Al-Qaeda openly criticized the US Obama administration for not doing enough to combat climate change.  White supremacist groups have mingled core hate messaging with materials promoting clean living or mainstream political slogans.  The Taliban have promoted tree-planting “for the beautification of Earth” and have a Commission for Prevention of Civilian Casualties and Complaints.  As extremist methods and messaging have evolved, terror groups have paid special attention to their need to be palatable and acceptable.  To accomplish and promote their goal, they recruit new members with a more mainstream tone, in this case with the climate change debate.  Using the “green” movement these subversive groups get less pushback from portions of the populace who generally agree with some of their less-extremist promoted messages.

These promotional manipulations try to cloak or soften the core aims of the extremists, which remain unchanged but with greater acceptance or more people turning a blind eye will become a greater threat. Tracking all messaging — the violent, hate-filled, and seemingly innocuous — gives not only an insight into extremist groups’ branding strategies but pinpoints where the group is operating and what new audiences they may be targeting.

Hybrid Methods, Crossover Cyber-Physical Training and Soft Targets

The 9-11 events in the US forced law enforcement to secure the symbolic or vital targets such as airports and train stations, centers of government, popular tourist attractions, and critical infrastructure such as power stations (to name just a few).  It seems unthinkable are all these years later, people would still be bent on conducting mass shootings or execute bombings like in Paris.  Yet they continue to flourish.   

ISIS propaganda pushed the concept of soft targets to a scary level.  They promote ambushing would-be renters with fake Craigslist ADs, targeting teens playing sports in a park, or killing lone patrons who stumble out of a bar and into adjacent alleys. The message was that the surprise element of the attack and terror sown on the Western World “Main Street” could be of greater value than trying a 9-11 planned attack.  This does not mean critical infrastructure and key resources is safe.  As targets expand and technologically skilled individuals enter extremist ranks, crossbreed cyber-physical attacks are a threat that is dramatically escalating.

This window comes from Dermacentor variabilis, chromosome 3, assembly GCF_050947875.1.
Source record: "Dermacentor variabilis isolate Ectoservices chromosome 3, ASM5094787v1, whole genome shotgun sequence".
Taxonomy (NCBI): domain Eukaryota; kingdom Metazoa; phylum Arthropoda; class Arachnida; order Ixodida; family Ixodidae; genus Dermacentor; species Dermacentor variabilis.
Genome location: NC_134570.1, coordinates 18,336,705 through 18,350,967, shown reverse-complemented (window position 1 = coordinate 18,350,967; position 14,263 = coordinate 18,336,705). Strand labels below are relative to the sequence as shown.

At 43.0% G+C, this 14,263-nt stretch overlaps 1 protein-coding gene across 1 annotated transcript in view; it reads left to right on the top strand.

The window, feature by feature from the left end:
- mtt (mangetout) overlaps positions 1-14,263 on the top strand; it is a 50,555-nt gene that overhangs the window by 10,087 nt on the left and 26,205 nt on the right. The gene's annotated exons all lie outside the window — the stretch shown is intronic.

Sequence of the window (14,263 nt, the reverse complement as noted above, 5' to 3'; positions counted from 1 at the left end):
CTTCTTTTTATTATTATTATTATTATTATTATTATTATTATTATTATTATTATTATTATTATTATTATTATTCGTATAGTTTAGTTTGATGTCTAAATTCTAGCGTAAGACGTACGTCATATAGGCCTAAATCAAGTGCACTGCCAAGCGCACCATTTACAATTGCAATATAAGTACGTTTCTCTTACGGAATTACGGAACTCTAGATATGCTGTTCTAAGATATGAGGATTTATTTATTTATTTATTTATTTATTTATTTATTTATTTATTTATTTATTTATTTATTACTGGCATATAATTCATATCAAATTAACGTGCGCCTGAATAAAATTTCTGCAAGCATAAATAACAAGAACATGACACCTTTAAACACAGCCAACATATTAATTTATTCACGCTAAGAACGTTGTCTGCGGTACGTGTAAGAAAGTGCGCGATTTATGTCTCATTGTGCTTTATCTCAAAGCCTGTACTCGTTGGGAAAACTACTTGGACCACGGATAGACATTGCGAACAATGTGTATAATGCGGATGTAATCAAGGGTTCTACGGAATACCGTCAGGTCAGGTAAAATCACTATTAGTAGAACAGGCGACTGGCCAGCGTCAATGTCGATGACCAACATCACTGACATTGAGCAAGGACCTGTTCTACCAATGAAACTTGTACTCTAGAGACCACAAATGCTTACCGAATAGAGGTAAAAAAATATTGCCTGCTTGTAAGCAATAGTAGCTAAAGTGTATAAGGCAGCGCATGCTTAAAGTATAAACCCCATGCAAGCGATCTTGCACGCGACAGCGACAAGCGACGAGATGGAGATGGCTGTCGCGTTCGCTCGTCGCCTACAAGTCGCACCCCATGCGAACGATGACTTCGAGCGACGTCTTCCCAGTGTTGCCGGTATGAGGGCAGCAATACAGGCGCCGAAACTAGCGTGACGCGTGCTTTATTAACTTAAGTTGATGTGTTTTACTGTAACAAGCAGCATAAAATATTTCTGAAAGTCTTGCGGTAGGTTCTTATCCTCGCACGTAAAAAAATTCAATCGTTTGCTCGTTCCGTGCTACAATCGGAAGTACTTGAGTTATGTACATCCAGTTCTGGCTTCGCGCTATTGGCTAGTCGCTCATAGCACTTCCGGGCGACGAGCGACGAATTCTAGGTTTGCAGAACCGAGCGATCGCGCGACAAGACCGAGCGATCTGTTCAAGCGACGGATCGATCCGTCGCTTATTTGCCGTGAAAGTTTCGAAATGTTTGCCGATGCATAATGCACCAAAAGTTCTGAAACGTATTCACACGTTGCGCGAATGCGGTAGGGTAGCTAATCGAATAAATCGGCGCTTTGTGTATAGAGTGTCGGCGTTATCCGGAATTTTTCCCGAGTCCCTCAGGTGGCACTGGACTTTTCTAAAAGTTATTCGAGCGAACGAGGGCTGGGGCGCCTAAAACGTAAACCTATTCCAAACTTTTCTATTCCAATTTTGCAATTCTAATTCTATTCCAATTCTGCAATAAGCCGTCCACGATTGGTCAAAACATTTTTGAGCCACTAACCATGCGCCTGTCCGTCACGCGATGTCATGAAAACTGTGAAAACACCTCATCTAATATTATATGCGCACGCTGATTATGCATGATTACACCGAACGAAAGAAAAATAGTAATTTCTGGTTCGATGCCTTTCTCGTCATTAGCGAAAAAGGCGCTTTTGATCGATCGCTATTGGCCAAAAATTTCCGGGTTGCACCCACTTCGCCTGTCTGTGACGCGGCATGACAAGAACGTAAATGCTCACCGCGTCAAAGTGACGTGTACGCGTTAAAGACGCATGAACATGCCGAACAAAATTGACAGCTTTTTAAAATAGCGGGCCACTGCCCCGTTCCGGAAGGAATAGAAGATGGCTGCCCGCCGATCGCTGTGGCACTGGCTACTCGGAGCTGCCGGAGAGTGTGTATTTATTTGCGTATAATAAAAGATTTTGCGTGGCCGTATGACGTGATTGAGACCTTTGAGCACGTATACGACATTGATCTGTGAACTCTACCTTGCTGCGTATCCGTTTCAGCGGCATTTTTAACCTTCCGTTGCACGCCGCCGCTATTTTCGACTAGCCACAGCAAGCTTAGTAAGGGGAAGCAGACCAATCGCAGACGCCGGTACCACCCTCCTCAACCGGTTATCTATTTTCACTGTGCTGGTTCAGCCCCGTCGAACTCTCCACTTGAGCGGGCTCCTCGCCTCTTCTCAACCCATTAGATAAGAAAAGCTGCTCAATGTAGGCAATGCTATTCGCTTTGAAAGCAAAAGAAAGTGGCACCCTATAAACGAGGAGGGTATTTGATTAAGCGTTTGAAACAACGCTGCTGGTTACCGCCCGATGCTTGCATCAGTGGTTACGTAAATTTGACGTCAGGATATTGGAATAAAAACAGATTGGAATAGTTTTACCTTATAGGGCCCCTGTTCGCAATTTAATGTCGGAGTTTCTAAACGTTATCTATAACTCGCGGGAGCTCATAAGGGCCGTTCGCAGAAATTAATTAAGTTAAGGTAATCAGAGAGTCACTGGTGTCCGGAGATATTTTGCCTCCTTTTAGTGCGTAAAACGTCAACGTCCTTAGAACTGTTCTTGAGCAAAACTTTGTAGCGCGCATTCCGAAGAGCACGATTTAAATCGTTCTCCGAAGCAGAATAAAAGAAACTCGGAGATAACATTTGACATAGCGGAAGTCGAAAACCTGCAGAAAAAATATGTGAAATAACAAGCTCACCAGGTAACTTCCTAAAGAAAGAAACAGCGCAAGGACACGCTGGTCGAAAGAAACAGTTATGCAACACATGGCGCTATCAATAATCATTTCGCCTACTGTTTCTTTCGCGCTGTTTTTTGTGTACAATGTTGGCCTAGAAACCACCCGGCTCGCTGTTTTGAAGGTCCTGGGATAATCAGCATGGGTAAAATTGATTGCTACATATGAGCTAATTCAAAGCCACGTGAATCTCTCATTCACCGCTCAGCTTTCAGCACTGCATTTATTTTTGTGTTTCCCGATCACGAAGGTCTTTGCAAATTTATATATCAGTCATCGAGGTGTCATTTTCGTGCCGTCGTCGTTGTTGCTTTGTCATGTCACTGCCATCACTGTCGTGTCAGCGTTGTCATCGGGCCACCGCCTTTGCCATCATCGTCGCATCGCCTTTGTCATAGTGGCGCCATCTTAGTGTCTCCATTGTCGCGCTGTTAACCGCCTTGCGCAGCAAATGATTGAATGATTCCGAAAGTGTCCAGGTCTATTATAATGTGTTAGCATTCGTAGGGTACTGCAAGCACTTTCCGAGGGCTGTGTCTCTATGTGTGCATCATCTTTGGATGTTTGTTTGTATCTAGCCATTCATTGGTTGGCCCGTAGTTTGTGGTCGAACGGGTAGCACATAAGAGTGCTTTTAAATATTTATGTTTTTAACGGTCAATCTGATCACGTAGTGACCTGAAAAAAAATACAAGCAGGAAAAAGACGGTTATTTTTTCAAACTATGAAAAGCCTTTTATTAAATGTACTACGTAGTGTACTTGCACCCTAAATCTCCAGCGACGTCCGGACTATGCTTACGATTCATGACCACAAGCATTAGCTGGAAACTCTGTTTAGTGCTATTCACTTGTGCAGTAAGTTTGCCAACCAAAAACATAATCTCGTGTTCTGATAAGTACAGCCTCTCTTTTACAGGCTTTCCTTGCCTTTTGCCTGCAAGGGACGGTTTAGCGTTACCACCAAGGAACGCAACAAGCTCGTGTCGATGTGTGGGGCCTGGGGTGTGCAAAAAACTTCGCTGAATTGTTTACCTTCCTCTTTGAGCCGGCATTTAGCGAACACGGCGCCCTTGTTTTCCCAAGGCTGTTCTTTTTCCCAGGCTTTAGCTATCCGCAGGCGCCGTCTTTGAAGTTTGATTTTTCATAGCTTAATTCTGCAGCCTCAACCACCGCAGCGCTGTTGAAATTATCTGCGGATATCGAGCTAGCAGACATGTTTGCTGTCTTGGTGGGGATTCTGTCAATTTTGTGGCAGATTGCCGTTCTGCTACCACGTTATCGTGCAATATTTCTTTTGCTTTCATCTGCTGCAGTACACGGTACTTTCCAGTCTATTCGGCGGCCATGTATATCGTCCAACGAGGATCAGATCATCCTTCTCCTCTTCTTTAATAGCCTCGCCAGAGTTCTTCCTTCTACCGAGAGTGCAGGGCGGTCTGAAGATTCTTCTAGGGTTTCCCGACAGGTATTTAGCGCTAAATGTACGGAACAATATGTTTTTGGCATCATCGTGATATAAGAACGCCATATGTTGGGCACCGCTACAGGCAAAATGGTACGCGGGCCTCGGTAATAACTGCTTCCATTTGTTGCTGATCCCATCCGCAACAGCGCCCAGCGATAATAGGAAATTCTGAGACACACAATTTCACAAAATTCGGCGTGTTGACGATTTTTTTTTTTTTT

Current ISIS messaging is included in materials posted openly on the Internet (both in open sourced levels and in the underground), the same places where many of their adherents found and reaped tips from their al-Qaeda magazines.  Attacks are increasingly hybrid, and so are the attackers.  Extremists share each other’s “best practices.”  The Web is unfortunately a terror marketplace where groups speaks not only to their advocates, and an individual does not post bomb-making techniques or attack target suggestions in an empty void, but they add to an ample open-source library of “do-it-yourself” extremist terror training and provocation that crisscrosses group loyalties and philosophies.[2] [3]

About Red Sky Alliance

Red Sky Alliance is in New Boston, NH.   We are a Cyber Threat Analysis and Intelligence Service organization and offer RedXray and RedXray-Plus for cyber analysis and protection.  For questions, comments or direct assistance, please contact Red Sky directly at 1-844-492-7225, or feedback@wapacklabs.com

[1] Gab is an English-language social media website known for its far-right user base. The site has been widely described as a "safe haven" for extremists including neo-Nazis, white supremacists, and the alt-right.

[2] https://www.hstoday.us/

[3] https://www.forbes.com/sites/bernardmarr/2020/01/10/the-5-biggest-cybersecurity-trends-in-2020-everyone-should-know-about/#122c1a0b7ecc